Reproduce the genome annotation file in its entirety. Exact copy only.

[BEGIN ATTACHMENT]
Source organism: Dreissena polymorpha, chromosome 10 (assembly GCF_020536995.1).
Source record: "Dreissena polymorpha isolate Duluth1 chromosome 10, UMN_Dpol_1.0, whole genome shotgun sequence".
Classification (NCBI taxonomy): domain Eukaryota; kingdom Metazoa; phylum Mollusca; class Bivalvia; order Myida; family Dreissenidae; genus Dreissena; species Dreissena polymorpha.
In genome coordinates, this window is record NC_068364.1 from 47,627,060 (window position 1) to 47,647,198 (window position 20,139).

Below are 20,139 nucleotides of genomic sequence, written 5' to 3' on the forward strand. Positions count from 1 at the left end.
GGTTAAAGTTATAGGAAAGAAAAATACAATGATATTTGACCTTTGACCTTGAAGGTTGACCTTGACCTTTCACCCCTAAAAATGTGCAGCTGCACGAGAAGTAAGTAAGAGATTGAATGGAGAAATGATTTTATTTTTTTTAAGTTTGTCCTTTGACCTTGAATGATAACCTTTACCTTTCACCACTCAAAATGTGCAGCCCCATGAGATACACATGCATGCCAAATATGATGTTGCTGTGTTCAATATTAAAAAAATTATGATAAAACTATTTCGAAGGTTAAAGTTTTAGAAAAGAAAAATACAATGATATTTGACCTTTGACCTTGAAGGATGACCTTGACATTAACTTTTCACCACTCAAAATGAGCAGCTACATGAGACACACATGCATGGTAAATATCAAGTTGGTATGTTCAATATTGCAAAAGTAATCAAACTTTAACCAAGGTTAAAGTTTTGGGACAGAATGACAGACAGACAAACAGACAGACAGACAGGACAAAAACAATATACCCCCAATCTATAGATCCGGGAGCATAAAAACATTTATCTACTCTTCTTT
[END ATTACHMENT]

Source organism: Dreissena polymorpha, chromosome 10 (assembly GCF_020536995.1).
Source record: "Dreissena polymorpha isolate Duluth1 chromosome 10, UMN_Dpol_1.0, whole genome shotgun sequence".
Classification (NCBI taxonomy): domain Eukaryota; kingdom Metazoa; phylum Mollusca; class Bivalvia; order Myida; family Dreissenidae; genus Dreissena; species Dreissena polymorpha.
In genome coordinates, this window is record NC_068364.1 from 47,627,060 (window position 1) to 47,647,198 (window position 20,139).

Below are 20,139 nucleotides of genomic sequence, written 5' to 3' on the forward strand. Positions count from 1 at the left end.
GGTTAAAGTTATAGGAAAGAAAAATACAATGATATTTGACCTTTGACCTTGAAGGTTGACCTTGACCTTTCACCCCTAAAAATGTGCAGCTGCACGAGAAGTAAGTAAGAGATTGAATGGAGAAATGATTTTATTTTTTTTAAGTTTGTCCTTTGACCTTGAATGATAACCTTTACCTTTCACCACTCAAAATGTGCAGCCCCATGAGATACACATGCATGCCAAATATGATGTTGCTGTGTTCAATATTAAAAAAATTATGATAAAACTATTTCGAAGGTTAAAGTTTTAGAAAAGAAAAATACAATGATATTTGACCTTTGACCTTGAAGGATGACCTTGACATTAACTTTTCACCACTCAAAATGAGCAGCTACATGAGACACACATGCATGGTAAATATCAAGTTGGTATGTTCAATATTGCAAAAGTAATCAAACTTTAACCAAGGTTAAAGTTTTGGGACAGAATGACAGACAGACAAACAGACAGACAGACAGGACAAAAACAATATACCCCCAATCTATAGATCCGGGAGCATAAAAACATTTATCTACTCTTCTTT